Otterbein Professor Rewrites the Book on Biochemistry

Posted Mar 15, 2021

It was a journey of 10 years from idea conception to publication, but the new biochemistry textbook from Otterbein Professor of Chemistry John Tansey will soon be in the hands of students across the country. His textbook, Biochemistry: An Integrative Approach and Expanded Topics, will be published later this year. 

Rewriting and updating biochemistry textbooks has been a passion project for Tansey, who felt that currently available textbooks weren’t meeting the needs of today’s students. 

Tansey And Textbook
Professor John Tansey

“Most chemistry and biochemistry textbooks were published in the 1970s and 80s, with just updates and add-ons,” he said. “The bones were there but I wanted to expand on that and make it more interconnected.” 

Older textbooks, he explains, focus more on the classical approach to learning chemistry. They present all the different molecules like sugars and fats, then explain how they are metabolized in the body. Tansey saw how that created a major disconnect for students.  

He offered this cinematic example for the less science savvy: “Think about your favorite movie series, like The Avengers. If you had to first memorize the vast number of characters and their own individual backstories, then try to apply them to the plot of one culminating movie, it would be virtually impossible. You can’t keep it all straight without context.” 

To provide that context, his textbook has several unique features compared to other biochemistry texts. First, it uses worked problems embedded in the text, similar to what is seen in introductory chemistry and physics books. Second, descriptive biochemistry is integrated with metabolic biochemistry, rather than presented separately as in other textbooks, lending relevance to the material. This format also helps students who can only take a single semester of biochemistry. In addition to the text, online resources include videos of Tansey solving worked problems from the text, electronic homework, and Dynamic Figures, an interactive, web-based tool for exploring biological molecules, processes, pathways, and mechanisms.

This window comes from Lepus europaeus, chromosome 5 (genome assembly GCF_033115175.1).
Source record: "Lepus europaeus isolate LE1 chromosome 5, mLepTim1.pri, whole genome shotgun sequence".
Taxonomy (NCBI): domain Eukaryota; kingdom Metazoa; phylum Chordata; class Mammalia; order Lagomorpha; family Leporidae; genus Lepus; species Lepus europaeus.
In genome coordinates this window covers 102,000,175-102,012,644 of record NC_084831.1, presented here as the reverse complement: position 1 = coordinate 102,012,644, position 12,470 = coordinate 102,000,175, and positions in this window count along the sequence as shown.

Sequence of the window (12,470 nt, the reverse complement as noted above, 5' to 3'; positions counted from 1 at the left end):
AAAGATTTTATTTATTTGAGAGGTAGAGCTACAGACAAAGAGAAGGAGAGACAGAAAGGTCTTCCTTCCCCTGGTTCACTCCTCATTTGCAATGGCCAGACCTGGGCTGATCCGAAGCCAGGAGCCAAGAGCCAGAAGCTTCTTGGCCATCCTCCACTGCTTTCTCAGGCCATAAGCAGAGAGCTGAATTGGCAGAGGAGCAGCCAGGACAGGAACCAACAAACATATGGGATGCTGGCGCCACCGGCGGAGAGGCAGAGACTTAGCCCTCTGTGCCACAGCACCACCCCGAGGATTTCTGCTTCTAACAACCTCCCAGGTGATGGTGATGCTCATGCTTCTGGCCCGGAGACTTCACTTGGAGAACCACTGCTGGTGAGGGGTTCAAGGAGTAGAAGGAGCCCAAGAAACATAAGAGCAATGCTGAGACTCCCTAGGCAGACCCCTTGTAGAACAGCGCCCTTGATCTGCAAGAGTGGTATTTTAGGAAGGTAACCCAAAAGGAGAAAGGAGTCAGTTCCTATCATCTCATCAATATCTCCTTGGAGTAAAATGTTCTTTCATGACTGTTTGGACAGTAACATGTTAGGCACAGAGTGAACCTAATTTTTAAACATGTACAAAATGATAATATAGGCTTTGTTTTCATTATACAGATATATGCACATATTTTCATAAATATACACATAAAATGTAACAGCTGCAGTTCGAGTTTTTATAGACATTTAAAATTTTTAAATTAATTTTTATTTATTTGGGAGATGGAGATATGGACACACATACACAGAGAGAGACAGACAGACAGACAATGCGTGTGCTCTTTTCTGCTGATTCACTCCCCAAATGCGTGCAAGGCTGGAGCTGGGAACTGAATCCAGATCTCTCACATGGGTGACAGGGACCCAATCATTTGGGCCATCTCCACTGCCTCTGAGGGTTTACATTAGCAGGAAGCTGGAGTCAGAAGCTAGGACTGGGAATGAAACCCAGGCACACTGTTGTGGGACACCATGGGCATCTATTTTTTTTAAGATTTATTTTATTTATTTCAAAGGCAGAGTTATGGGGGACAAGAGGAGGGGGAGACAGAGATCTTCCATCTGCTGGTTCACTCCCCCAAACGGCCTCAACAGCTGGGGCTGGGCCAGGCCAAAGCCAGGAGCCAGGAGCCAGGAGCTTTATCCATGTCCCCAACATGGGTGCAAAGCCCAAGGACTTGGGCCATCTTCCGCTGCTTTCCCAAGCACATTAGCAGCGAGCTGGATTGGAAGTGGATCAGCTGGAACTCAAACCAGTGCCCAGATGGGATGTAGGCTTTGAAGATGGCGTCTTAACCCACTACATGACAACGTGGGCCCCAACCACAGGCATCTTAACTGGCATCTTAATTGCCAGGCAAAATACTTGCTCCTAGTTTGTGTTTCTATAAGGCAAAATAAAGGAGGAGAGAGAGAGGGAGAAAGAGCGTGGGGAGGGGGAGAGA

Since 2002, Tansey has become familiar with Otterbein students and how their learning styles have evolved over time. He credits the unique relationships Otterbein professors have with students as being a major influence on creating this textbook.  

Tansey Textbook

As director of the inter-departmental Biochemistry and Molecular Biology Program, Tansey also has been able to experiment with new ways of teaching and creating variety in his courses, making sure the students take away all they can from his instruction. 

Tansey took everything he had learned and applied it to this textbook project. Originally, he had enough to fill two volumes, but worked hard to pare it down to only one.  

Otterbein students and faculty have received the book positively, with students saying they enjoy the conversational tone of the writing, clear diagrams, and current examples.  

“Many students who enroll in biochemistry are pre-med or have biomedical interests, so I’ve tried to use many biomedical examples. I hope this helps them think differently about biochemistry and science in general and helps them think more deeply than they had previously,” Tansey said. 

Throughout the writing and editing process, he credits Otterbein with giving him the ability to learn along the way about teaching, students, and how the two interact. 

“Otterbein is a university that values teaching, first and foremost. I’ve learned a lot from my students and colleagues. This book is a credit to them as well. They proved to be the best ‘co-authors’ I could have hoped for,” he said.